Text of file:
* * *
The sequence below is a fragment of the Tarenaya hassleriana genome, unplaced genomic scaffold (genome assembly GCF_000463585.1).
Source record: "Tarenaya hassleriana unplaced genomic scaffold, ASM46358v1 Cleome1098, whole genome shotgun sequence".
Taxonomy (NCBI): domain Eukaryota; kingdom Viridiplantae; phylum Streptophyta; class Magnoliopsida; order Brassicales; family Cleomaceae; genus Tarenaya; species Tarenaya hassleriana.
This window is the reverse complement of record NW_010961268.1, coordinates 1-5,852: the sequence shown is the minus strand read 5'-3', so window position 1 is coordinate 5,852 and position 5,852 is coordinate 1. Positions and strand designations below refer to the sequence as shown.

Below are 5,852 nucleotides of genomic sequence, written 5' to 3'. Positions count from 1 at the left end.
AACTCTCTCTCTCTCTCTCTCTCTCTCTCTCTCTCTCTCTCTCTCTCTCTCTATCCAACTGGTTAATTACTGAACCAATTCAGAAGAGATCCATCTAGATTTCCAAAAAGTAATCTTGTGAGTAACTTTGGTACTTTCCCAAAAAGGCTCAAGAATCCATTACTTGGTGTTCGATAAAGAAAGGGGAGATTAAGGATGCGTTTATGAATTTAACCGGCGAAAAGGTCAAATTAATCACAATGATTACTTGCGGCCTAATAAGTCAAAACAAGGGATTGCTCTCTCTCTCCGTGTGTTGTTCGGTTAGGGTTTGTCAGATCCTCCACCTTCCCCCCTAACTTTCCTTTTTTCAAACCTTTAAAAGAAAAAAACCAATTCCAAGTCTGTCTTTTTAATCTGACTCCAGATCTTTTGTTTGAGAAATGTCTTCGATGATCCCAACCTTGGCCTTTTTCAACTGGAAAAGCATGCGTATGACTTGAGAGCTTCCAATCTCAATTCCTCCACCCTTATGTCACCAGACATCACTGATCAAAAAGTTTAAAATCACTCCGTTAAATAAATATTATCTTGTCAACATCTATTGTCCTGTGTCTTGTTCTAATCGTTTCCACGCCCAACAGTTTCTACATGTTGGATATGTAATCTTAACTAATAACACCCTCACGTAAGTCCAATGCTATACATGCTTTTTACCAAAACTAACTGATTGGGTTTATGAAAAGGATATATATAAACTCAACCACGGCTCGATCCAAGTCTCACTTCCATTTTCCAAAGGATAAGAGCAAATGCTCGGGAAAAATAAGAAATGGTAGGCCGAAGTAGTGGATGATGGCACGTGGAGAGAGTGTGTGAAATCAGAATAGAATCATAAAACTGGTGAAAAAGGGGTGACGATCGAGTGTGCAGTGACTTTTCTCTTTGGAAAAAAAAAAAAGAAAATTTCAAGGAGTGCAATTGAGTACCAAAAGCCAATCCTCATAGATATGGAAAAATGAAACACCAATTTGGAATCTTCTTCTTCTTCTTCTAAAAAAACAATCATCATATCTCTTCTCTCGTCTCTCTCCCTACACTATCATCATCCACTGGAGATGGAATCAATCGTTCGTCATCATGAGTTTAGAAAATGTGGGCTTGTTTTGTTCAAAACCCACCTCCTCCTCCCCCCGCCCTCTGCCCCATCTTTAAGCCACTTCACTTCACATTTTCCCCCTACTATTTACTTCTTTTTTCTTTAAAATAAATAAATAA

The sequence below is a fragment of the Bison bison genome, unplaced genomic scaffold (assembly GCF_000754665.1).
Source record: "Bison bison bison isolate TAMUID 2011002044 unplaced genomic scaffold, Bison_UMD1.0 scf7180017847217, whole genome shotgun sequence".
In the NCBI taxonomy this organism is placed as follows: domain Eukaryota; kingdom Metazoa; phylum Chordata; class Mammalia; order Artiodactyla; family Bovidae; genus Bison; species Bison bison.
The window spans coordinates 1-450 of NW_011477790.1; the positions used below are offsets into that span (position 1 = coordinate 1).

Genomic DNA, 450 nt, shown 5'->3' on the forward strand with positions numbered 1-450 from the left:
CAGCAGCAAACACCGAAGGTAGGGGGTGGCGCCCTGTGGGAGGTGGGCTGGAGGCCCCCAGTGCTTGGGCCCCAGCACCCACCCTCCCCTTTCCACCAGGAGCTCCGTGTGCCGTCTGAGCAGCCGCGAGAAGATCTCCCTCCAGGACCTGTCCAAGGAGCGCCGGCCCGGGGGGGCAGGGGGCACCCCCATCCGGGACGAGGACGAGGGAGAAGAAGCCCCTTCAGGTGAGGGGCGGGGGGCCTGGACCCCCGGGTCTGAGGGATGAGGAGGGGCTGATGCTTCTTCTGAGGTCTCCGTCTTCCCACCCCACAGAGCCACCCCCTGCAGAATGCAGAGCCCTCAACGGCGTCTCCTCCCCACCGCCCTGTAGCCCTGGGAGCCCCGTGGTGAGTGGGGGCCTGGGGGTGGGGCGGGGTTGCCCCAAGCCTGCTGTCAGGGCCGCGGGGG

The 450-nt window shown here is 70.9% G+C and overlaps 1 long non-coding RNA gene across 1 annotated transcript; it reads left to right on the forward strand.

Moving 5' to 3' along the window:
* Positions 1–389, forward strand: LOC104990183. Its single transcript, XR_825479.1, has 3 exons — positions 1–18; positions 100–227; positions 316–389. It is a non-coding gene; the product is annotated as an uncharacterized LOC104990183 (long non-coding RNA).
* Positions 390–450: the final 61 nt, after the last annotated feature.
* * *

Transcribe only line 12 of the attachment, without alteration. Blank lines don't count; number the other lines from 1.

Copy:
CAGCAGCAAACACCGAAGGTAGGGGGTGGCGCCCTGTGGGAGGTGGGCTGGAGGCCCCCAGTGCTTGGGCCCCAGCACCCACCCTCCCCTTTCCACCAGGAGCTCCGTGTGCCGTCTGAGCAGCCGCGAGAAGATCTCCCTCCAGGACCTGTCCAAGGAGCGCCGGCCCGGGGGGGCAGGGGGCACCCCCATCCGGGACGAGGACGAGGGAGAAGAAGCCCCTTCAGGTGAGGGGCGGGGGGCCTGGACCCCCGGGTCTGAGGGATGAGGAGGGGCTGATGCTTCTTCTGAGGTCTCCGTCTTCCCACCCCACAGAGCCACCCCCTGCAGAATGCAGAGCCCTCAACGGCGTCTCCTCCCCACCGCCCTGTAGCCCTGGGAGCCCCGTGGTGAGTGGGGGCCTGGGGGTGGGGCGGGGTTGCCCCAAGCCTGCTGTCAGGGCCGCGGGGG